What is an Open Access Publication?

The primary way of communicating scientific results is through scholarly articles published in journals. Making these articles Open Access (OA) means making sure they are digital, online, free of charge, and free of most copyright and licensing restrictions [6].

Open Access gives anyone with an internet connection the ability to access, use, and build upon the knowledge contained in publications, leading to accelerated discovery and innovation. You can read more about the types, advantages, disadvantages, and different perspectives on OA publications in Peter Suber’s book [6].

publishing timeline

The Open Access best practices in this section are for primary original work intended for peer review and publication. The life cycle of a scientific manuscript will initially involve a non-reviewed version (aka. submitted manuscript), then evolve into a reviewed but unformatted version (aka. accepted version), and finally the version that appears in a journal (aka. published version).

As explained in this section, there are options for making any and all of these versions Open Access, though there are caveats that you will need to consider.

Why Make Publications Open Access?

There are many reasons to make your publications Open Access. Some of the most important are:

  1. It is a core component of The Neuro's first Open Science Principle [7]:

The Neuro and its researchers will publish open access articles and render all positive and negative numerical data, models used, data sources, materials, reagents, algorithms, software and other scientific resources publicly available no later than the publication date of the first article that relies on this data or resource.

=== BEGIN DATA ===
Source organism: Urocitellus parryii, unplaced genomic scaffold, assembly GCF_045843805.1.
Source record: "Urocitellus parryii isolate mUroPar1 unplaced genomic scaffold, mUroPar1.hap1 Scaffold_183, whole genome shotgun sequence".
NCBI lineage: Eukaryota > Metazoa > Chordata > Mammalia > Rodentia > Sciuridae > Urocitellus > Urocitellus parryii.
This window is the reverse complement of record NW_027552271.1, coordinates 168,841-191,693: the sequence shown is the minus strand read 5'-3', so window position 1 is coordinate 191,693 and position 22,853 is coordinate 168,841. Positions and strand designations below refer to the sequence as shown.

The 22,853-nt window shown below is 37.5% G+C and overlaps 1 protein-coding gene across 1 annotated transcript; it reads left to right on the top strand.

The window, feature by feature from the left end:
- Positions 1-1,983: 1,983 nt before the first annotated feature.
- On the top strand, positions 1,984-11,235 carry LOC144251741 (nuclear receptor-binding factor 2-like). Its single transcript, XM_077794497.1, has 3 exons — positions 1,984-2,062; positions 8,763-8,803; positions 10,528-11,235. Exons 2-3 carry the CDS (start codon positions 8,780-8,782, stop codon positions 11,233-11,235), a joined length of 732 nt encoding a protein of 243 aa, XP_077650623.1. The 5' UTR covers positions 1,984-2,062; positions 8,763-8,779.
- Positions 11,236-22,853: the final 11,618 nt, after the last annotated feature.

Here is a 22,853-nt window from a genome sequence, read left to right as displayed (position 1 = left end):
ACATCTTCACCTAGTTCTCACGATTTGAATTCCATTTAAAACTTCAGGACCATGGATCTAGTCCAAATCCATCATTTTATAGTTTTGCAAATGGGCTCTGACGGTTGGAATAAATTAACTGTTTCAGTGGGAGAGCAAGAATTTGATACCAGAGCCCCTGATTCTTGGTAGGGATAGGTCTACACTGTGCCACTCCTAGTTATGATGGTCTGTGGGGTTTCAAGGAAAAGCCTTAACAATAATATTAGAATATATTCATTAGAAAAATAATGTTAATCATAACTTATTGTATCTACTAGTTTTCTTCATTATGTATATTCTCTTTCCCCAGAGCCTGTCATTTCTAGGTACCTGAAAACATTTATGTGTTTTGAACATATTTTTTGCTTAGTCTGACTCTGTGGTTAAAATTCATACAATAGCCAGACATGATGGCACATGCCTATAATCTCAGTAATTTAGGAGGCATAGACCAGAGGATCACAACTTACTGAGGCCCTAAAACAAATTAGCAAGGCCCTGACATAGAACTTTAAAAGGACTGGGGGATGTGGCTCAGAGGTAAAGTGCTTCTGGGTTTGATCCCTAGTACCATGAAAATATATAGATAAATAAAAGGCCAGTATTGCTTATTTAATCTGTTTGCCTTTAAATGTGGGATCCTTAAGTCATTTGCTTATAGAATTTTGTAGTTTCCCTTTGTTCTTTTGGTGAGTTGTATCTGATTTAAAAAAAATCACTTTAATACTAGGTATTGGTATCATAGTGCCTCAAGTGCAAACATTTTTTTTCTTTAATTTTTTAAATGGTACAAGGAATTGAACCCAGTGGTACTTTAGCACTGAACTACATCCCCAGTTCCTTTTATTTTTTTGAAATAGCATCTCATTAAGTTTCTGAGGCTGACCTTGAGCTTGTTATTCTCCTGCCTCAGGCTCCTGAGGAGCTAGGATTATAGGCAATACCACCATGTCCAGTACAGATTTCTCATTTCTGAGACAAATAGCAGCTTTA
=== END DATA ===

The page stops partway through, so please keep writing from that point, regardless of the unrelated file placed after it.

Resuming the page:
2. It is required by a growing number of funders through Open Access policies, including the TriCouncil (CIHR, NSERC and SSHRC), Genome Canada and the FRQ, and many foundations that support the work we do at the Neuro. Making your publication Open Access is commonly required within a 12-month period after the date of publication. That said, each funder has different regulations. Most journals comply (they want to align with what the funders tell their authors), but not all do. These are things you need to check before you choose which journal to submit your manuscript to. [8][9][19]

3. Open Access leads to higher visibility and citation counts for your work [10].

4. Open Access makes it easier for the content to be accessed and built upon by stakeholders who can make the best use of it, including other researchers, patients, physicians, the (tax-paying) public, and policymakers. Importantly, OA allows researchers working in under-resourced countries or institutions to access and use your work [11].

Ultimately, The Neuro encourages its researchers to publish their work wherever it will achieve maximum scientific impact and readership. This best practices section will help you make sure that, regardless of where you publish for maximum impact, you can also do so as openly as possible.

About this document:

Unless otherwise indicated, all content on these pages is licensed under a Creative Commons Attribution 4.0 International License (CC BY 4.0). Please attribute it to TOSI (the Tanenbaum Open Science Institute), this web page, and the contributors listed below.

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The Neuro (Montreal Neurological Institute-Hospital) is a bilingual academic healthcare institution. We are a McGill research and teaching institute; delivering high-quality patient care, as part of the Neuroscience Mission of the McGill University Health Centre. We are proud to be a Killam Institution, supported by the Killam Trusts.



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